Wednesday, October 17, 2007

A random musing: profit margins

Much of the recent thoughts as to why we are heading towards a bear market - other than the usual phalanx of bears arguing the "edge of recession" - have centred on the extraordinarily high level of profit margins, arguing that this can't go on forever. As put succinctly:

"Profit margins are probably the most mean-reverting series in finance, and if profit margins do not mean-revert, then something has gone badly wrong with capitalism. If high profits do not attract competition, there is something wrong with the system and it is not functioning properly."
- Renowned Investor Jeremy Grantham

In essence, the bears argue that while the "PE" looks fine, the "E" in "PE" is bogus, and not supported by sustainable metrics. However, most marketplace observers cannot offer a compelling reason why margins have continued to grow (although there is some rationale offered here that makes some sense) at the back end of a long bull market. While I have no doubt that the lengthy margin expansion will reverse at some point, I wonder if corporate conservatism is having some impact.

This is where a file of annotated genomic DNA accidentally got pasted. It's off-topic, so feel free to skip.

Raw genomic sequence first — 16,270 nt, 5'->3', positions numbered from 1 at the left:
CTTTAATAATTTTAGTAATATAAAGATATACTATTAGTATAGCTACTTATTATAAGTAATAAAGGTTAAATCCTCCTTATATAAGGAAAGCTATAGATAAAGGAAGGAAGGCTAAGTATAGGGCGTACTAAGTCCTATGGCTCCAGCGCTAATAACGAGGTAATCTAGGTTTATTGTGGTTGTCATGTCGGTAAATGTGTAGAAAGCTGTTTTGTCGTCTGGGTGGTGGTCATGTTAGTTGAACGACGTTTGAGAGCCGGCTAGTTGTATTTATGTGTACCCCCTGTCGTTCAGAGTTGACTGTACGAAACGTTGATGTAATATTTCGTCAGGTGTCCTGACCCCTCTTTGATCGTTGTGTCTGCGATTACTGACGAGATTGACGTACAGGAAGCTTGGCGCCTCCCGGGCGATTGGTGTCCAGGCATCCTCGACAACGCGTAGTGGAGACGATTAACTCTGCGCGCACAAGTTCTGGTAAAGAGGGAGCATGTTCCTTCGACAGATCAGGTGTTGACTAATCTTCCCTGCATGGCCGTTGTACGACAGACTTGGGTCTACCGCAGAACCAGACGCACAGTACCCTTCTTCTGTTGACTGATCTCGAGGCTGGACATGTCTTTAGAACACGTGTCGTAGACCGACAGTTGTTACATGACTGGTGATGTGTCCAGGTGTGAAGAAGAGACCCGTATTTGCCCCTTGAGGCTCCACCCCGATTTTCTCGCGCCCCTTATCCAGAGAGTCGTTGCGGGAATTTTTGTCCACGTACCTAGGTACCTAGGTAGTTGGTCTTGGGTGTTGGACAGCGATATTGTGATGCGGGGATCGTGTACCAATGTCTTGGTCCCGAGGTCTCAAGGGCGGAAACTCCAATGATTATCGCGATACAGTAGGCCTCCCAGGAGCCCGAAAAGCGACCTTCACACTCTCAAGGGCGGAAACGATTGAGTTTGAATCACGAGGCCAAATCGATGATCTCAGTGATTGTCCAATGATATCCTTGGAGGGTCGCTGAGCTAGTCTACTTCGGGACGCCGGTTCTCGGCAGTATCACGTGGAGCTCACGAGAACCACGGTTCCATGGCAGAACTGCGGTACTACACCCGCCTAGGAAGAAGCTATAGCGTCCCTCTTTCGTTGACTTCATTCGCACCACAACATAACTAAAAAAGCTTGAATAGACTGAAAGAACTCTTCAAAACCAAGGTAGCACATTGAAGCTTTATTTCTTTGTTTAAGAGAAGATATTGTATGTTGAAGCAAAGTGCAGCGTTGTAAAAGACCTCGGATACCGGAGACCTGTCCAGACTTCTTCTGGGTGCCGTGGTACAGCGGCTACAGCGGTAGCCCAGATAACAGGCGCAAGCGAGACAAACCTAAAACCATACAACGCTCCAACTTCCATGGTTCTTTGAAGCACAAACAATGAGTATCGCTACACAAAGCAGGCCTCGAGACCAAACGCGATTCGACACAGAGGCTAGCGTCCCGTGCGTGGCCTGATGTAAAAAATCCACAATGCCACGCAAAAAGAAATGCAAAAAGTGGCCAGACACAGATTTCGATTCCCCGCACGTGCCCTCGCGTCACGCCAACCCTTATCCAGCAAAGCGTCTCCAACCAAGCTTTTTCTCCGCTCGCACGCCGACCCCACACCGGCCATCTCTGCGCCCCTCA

That is, typically during most other bull markets, fat profits led company managers to buy into so-called "complementary" (not really!) businesses through buyouts and mergers, with poorly focused conglomerates emerging. This, I suspect, led to much poor business practice, including a focus on revenues, instead of contribution to the bottom line - i.e. margins that are accretive to earnings.

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However, the business mantra today is single-minded focus, "the mission" of the business if you will. Not much room for sloppy, drunken, buying binges that are covered up by growing ill-thought-out revenues, even at the expense of declining earnings and/or margins. Today, excess cash is more often deployed through share buybacks and, to a lesser extent, cash dividends.

With that thought in mind, I wonder if the button-down managers of today are primarily responsible for continued profit margins at extraordinarily high levels? And if so, for how long will they be able to keep up the admirable restraint before they, as a managerial collective, feel compelled to sow the seeds of their managerial genuis?


The Confused Capitalist

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